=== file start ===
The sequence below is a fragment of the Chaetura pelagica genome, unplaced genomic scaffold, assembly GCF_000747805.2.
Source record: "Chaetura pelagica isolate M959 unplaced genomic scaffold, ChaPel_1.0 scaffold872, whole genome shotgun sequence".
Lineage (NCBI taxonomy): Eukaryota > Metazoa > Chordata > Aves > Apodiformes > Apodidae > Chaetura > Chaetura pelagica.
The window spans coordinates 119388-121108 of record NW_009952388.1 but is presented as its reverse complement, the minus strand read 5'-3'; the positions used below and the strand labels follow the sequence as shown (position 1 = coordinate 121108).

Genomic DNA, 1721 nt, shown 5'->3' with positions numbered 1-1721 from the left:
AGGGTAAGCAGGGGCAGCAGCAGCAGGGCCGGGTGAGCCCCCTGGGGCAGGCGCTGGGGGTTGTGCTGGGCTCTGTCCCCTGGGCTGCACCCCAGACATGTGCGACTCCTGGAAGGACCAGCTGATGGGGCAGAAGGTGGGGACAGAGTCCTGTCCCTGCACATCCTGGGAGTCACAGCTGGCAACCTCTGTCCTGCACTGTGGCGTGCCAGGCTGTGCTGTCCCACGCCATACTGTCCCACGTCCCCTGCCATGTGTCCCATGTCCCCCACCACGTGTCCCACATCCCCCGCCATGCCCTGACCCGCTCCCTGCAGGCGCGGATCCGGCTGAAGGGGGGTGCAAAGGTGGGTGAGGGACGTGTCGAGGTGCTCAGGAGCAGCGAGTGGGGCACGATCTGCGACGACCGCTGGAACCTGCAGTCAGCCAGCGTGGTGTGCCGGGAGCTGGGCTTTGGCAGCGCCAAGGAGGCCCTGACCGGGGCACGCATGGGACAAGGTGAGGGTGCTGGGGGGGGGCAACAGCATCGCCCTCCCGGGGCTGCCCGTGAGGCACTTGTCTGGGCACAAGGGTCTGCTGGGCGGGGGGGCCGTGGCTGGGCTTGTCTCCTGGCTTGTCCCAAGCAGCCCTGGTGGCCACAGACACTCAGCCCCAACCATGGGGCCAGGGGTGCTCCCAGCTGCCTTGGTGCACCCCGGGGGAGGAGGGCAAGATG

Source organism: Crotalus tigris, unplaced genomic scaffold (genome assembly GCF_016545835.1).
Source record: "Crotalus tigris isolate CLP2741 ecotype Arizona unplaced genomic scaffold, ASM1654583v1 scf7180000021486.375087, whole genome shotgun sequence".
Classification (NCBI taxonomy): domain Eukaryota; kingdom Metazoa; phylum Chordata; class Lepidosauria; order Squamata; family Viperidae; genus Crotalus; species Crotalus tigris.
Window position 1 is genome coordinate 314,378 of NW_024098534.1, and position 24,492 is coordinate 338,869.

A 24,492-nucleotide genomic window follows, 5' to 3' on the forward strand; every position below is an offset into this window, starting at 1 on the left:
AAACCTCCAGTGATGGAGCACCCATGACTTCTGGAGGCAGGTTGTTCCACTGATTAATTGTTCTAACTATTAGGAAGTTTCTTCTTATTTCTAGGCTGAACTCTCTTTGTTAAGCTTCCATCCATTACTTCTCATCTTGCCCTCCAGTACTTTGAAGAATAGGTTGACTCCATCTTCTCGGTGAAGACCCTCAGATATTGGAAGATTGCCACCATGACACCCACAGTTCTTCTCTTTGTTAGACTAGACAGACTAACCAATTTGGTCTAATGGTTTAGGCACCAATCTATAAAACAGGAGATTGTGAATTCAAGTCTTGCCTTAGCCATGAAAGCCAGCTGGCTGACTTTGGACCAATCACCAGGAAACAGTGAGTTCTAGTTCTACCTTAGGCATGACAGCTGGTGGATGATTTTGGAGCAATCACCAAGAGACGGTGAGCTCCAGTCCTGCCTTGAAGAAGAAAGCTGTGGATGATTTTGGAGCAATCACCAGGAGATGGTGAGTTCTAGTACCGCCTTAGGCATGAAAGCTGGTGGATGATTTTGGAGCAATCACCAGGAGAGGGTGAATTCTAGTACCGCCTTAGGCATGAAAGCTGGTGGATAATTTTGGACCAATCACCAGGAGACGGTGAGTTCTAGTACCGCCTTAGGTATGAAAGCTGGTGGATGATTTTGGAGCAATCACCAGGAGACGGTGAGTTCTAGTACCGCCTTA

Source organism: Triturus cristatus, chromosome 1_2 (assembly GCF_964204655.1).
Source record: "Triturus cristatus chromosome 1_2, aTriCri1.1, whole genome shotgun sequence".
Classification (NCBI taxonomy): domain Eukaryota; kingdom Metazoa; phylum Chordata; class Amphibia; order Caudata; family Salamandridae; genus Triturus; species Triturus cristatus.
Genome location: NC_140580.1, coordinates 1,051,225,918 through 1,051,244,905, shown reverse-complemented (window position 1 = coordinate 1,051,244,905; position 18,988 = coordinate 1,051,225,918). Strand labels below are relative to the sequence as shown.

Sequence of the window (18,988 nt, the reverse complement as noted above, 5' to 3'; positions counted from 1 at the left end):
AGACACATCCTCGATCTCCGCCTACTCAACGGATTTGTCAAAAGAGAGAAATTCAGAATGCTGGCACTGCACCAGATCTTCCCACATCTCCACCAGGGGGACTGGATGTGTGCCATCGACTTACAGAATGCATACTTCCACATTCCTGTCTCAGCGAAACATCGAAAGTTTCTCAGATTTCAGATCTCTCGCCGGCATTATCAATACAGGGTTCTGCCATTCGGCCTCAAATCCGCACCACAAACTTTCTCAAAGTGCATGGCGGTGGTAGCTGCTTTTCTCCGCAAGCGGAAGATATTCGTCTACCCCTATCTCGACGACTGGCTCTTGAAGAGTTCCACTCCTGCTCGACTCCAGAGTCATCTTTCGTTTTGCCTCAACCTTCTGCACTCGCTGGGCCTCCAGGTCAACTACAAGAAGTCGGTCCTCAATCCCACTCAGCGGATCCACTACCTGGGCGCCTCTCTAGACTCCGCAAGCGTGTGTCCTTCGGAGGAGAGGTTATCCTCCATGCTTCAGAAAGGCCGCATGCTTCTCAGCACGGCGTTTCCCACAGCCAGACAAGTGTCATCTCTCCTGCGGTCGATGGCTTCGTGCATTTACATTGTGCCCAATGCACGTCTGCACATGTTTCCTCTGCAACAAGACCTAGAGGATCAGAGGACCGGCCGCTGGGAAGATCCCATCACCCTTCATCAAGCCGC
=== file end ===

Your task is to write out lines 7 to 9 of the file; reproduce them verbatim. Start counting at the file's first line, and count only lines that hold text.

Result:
Source organism: Crotalus tigris, unplaced genomic scaffold (genome assembly GCF_016545835.1).
Source record: "Crotalus tigris isolate CLP2741 ecotype Arizona unplaced genomic scaffold, ASM1654583v1 scf7180000021486.375087, whole genome shotgun sequence".
Classification (NCBI taxonomy): domain Eukaryota; kingdom Metazoa; phylum Chordata; class Lepidosauria; order Squamata; family Viperidae; genus Crotalus; species Crotalus tigris.